World Cup 2014 Brazil
Wednesday, 11th June 2014 by Ian Brown
After much controversy1 around construction delays, worker deaths and civil unrest over the cost of the event and other issues, the 2014 FIFA World Cup will get underway in Brazil on Thursday, with a game between the host nation and Croatia at the Arena de São Paulo (AKA Corinthians Arena). Google recently released Street View coverage of all the stadiums, allowing us to see them from pitch level.
When we previewed the stadiums last September, several of them, including this one, were shown on Google’s imagery as only just under construction, and crews have been racing to complete venues in time for the competition.2 Built at a cost of more than £215 million ($360 million), the Arena de São Paulo includes almost 20,000 temporary seats which will be removed after the World Cup, leaving a permanent capacity near 50,000 for club matches. In addition to the opening match, five other games will be held here.
The Estádio do Maracanã in Rio de Janeiro will host seven games including the final on July 13th. It is the only stadium being reused from Brazil’s first time hosting the event, in 1950. Although a couple of hundred thousand fans crammed the building for the final that year (when the hosts surprisingly lost to Uruguay), the capacity now is a mere 78,000.
To make life easier for spectators, Google has updated its map view of this stadium – and several others – with section numbers as well as the locations of toilets and elevators.
Although it is the largest stadium in the country – and in fact the continent – the Brazilian team isn’t scheduled to play here unless they reach the final. If that happens, of course the atmosphere would be electric, though with tickets ranging from £45 to £590 ($75 to $990) they may be out of the reach of many local fans. In addition to the ground-level imagery there’s also coverage of the upper levels of seats in some areas, which gives a great view of the whole stadium.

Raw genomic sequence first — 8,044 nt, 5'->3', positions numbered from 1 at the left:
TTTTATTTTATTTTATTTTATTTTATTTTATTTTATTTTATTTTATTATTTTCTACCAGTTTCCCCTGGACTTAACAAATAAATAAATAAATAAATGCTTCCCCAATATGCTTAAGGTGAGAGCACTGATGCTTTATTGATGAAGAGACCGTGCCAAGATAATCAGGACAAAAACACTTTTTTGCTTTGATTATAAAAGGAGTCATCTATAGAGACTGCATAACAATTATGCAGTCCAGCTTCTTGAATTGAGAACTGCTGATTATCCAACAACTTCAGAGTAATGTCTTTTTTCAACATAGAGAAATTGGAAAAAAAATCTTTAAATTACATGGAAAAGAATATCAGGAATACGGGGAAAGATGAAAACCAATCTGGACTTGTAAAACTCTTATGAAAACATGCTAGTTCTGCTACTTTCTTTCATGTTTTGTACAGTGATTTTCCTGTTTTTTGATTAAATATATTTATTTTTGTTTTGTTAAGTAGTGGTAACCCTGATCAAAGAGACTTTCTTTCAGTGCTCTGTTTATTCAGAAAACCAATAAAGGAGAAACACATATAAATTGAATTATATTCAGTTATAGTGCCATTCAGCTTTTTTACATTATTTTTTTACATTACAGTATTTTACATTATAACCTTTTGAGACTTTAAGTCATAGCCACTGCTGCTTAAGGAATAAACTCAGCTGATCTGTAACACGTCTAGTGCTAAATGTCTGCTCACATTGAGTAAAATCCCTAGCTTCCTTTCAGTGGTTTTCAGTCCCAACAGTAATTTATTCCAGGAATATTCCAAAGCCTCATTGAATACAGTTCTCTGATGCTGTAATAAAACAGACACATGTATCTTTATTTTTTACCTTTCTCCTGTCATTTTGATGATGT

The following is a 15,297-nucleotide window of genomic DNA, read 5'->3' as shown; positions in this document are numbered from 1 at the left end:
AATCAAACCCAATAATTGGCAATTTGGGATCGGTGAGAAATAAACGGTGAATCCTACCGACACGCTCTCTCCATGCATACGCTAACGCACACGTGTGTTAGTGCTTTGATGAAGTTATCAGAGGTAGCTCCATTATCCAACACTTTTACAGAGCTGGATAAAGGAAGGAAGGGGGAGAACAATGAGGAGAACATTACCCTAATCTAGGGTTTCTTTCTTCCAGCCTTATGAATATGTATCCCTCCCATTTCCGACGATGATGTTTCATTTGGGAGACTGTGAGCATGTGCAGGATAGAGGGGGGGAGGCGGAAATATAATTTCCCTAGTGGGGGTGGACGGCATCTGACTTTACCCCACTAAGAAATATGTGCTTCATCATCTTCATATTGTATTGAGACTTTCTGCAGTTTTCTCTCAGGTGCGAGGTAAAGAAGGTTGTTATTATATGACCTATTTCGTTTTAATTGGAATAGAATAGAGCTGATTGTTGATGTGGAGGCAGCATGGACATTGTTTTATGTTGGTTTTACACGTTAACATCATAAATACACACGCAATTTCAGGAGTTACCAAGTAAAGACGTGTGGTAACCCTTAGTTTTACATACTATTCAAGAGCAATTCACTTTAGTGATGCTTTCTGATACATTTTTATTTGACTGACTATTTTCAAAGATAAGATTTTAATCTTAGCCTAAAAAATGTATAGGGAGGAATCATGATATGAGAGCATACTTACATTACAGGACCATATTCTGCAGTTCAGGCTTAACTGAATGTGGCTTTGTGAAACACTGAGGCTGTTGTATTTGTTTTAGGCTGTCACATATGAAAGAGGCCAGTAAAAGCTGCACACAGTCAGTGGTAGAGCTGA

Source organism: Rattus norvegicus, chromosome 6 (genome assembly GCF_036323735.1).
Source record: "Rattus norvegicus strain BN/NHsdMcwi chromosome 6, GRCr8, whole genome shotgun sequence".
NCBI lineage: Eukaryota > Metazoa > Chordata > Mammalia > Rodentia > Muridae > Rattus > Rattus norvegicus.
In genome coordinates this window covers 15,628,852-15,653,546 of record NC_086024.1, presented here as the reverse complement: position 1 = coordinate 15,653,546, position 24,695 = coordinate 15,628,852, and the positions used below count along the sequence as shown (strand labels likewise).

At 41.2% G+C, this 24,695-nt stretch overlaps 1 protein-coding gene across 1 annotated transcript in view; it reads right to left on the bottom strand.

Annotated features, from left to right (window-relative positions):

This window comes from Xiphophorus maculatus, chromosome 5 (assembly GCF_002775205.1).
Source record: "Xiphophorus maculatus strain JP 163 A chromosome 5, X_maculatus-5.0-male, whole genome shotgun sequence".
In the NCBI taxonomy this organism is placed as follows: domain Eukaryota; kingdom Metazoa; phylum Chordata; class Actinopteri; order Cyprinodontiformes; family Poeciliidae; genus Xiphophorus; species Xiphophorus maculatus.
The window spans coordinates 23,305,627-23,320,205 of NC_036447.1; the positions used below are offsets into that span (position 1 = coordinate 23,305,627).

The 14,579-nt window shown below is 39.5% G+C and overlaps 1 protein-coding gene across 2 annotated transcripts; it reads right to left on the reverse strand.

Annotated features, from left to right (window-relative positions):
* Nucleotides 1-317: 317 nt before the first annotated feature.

Ten other stadiums are being used for the tournament, with 64 games being played in total, amongst the 32 teams. Some venues are brand new, others have been renovated to meet FIFA’s demanding standards. Here’s a round up, beginning with two stadiums that were barely started when we did our preview last year.
Arena Pantanal in Cuiabá will hold close to 43,000 spectators. The first game here is on Friday, between Chile and Australia.
Arena da Amazônia in Manaus has a capacity around 46,000. Its first game is Saturday, with England facing Italy, which could be an interesting encounter; before the game was scheduled, the England manager criticised the city being used for games because of its extreme heat, with the mayor responding that such criticism would mean a less than friendly welcome.
Another new stadium – with a capacity around 73,000 – is found in the capital Brasília. The Estádio Nacional Mané Garrincha is named for the famous player who was on the national team for their World Cup victories in 1958 and 1962. The opening game is Switzerland v. Ecuador on Sunday, and the host nation will face Cameroon here on June 23rd. The 3rd/4th place game will take place here the day before the final.
In contrast, the smallest stadium being used for the tournament is the Arena da Baixada in Curitiba, which holds just 40,000, though as of a month ago more than half the seats were still to be installed. Iran face Nigeria in the first game here on Monday.
Team USA plays its opening game next Monday at the Arena das Dunas in Natal (although before that Mexico faces Cameroon here on Friday). 42,000 spectators will be in what the architect modestly calls “the most perfect stadium in South America”.
Six matches will be held at the Castelão in Ceará, beginning with Uruguay v. Costa Rica on Saturday.
Photosphere creator Fabio Arruda has created several images of the stadium, including one of a concourse area with historic photos of the stadium before it was renovated.
European giants Spain and the Netherlands will play the first of six games at Itaipava Arena Fonte Nova in Salvador on Friday. This new 55,000 capacity venue suffered a setback when part of its roof collapsed in heavy rain a year ago.
The last new stadium on our list, Itaipava Arena Pernambuco in Recife, holds 46,000 and will host five games, including Ivory Coast v. Japan on Saturday.
Another renovated venue is the 51,000 capacity Estádio Beira-Rio in Porto Alegre which will see five games, beginning with France taking on Honduras on Sunday.
Finally, the Mineirão in Belo Horizonte has also been renovated, has a capacity of 62,000, and will host six games, the first of which will see Colombia facing Greece on Saturday.
Although perhaps less controversy than has recently been revealed about the 2022 World Cup in Qatar… ↩
Similar concerns are plaguing Rio’s 2016 Olympics preparations, with one IOC official recently declaring the preparations as “the worst that I have experienced”, prompting speculation that the Games might be moved to London, which still has many venues in place from the 2012 event. ↩